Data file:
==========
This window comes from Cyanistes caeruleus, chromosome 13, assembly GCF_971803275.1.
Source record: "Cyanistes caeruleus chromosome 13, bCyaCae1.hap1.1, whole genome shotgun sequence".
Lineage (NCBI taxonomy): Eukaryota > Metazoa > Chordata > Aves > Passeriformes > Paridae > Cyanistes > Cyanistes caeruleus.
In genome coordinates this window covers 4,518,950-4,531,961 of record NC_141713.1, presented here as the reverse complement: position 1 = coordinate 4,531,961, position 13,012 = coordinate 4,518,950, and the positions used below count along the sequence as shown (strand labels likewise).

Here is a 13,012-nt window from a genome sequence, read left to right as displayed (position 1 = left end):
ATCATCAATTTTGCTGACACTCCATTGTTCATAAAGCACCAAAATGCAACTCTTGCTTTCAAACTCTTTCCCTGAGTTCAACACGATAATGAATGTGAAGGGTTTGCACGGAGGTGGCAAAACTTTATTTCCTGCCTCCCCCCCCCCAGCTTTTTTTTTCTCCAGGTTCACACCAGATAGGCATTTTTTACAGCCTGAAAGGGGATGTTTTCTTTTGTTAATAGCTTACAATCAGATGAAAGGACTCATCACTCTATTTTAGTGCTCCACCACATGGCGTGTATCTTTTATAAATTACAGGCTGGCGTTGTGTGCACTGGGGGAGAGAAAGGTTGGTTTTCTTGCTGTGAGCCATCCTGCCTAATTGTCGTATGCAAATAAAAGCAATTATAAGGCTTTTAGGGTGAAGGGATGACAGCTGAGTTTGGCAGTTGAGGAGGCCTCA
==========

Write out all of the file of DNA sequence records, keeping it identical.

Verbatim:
This window comes from Cyanistes caeruleus, chromosome 13, assembly GCF_971803275.1.
Source record: "Cyanistes caeruleus chromosome 13, bCyaCae1.hap1.1, whole genome shotgun sequence".
Lineage (NCBI taxonomy): Eukaryota > Metazoa > Chordata > Aves > Passeriformes > Paridae > Cyanistes > Cyanistes caeruleus.
In genome coordinates this window covers 4,518,950-4,531,961 of record NC_141713.1, presented here as the reverse complement: position 1 = coordinate 4,531,961, position 13,012 = coordinate 4,518,950, and the positions used below count along the sequence as shown (strand labels likewise).

Here is a 13,012-nt window from a genome sequence, read left to right as displayed (position 1 = left end):
ATCATCAATTTTGCTGACACTCCATTGTTCATAAAGCACCAAAATGCAACTCTTGCTTTCAAACTCTTTCCCTGAGTTCAACACGATAATGAATGTGAAGGGTTTGCACGGAGGTGGCAAAACTTTATTTCCTGCCTCCCCCCCCCCAGCTTTTTTTTTCTCCAGGTTCACACCAGATAGGCATTTTTTACAGCCTGAAAGGGGATGTTTTCTTTTGTTAATAGCTTACAATCAGATGAAAGGACTCATCACTCTATTTTAGTGCTCCACCACATGGCGTGTATCTTTTATAAATTACAGGCTGGCGTTGTGTGCACTGGGGGAGAGAAAGGTTGGTTTTCTTGCTGTGAGCCATCCTGCCTAATTGTCGTATGCAAATAAAAGCAATTATAAGGCTTTTAGGGTGAAGGGATGACAGCTGAGTTTGGCAGTTGAGGAGGCCTCA